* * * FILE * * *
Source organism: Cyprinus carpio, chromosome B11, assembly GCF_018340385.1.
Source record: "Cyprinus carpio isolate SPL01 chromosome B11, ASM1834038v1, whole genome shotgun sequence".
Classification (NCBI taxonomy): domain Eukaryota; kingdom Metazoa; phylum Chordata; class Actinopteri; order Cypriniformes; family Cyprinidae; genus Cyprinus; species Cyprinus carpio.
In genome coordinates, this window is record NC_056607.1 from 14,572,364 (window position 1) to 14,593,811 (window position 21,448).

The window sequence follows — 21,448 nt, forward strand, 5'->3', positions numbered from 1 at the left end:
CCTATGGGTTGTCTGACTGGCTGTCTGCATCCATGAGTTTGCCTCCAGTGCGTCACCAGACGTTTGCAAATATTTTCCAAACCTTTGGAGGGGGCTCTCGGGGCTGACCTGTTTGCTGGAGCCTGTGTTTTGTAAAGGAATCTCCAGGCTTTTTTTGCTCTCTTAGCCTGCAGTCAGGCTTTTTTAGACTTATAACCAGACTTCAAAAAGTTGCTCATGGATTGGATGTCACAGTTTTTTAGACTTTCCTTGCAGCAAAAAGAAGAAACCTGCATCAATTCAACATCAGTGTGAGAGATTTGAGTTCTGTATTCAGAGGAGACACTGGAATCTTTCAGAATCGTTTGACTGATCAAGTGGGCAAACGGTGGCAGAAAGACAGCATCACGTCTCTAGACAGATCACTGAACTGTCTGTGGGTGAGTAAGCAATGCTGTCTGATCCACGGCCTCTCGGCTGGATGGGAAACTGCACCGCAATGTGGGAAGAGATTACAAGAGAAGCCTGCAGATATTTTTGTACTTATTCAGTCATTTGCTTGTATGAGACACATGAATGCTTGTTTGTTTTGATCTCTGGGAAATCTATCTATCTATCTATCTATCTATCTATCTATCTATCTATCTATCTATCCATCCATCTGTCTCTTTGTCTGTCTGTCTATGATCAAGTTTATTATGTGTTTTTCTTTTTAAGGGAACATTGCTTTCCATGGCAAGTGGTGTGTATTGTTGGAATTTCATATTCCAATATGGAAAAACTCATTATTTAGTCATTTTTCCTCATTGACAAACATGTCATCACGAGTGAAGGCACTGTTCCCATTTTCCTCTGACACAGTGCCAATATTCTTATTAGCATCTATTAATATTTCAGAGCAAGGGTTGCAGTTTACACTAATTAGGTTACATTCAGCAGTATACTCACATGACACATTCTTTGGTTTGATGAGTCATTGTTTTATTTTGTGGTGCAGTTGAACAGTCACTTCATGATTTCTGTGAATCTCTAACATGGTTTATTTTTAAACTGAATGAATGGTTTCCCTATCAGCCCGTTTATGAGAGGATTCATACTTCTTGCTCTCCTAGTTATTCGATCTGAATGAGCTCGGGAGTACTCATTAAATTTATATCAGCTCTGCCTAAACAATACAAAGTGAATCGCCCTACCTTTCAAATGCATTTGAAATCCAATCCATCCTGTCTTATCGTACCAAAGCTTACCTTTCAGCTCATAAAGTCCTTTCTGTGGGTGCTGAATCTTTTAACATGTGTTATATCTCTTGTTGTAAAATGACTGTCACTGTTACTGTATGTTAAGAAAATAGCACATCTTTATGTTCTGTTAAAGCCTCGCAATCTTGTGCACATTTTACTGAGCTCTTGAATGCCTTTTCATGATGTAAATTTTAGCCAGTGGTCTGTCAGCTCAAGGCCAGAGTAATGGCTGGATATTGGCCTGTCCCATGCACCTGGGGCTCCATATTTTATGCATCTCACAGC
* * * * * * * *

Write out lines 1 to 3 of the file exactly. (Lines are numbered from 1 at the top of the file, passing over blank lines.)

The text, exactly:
Source organism: Cyprinus carpio, chromosome B11, assembly GCF_018340385.1.
Source record: "Cyprinus carpio isolate SPL01 chromosome B11, ASM1834038v1, whole genome shotgun sequence".
Classification (NCBI taxonomy): domain Eukaryota; kingdom Metazoa; phylum Chordata; class Actinopteri; order Cypriniformes; family Cyprinidae; genus Cyprinus; species Cyprinus carpio.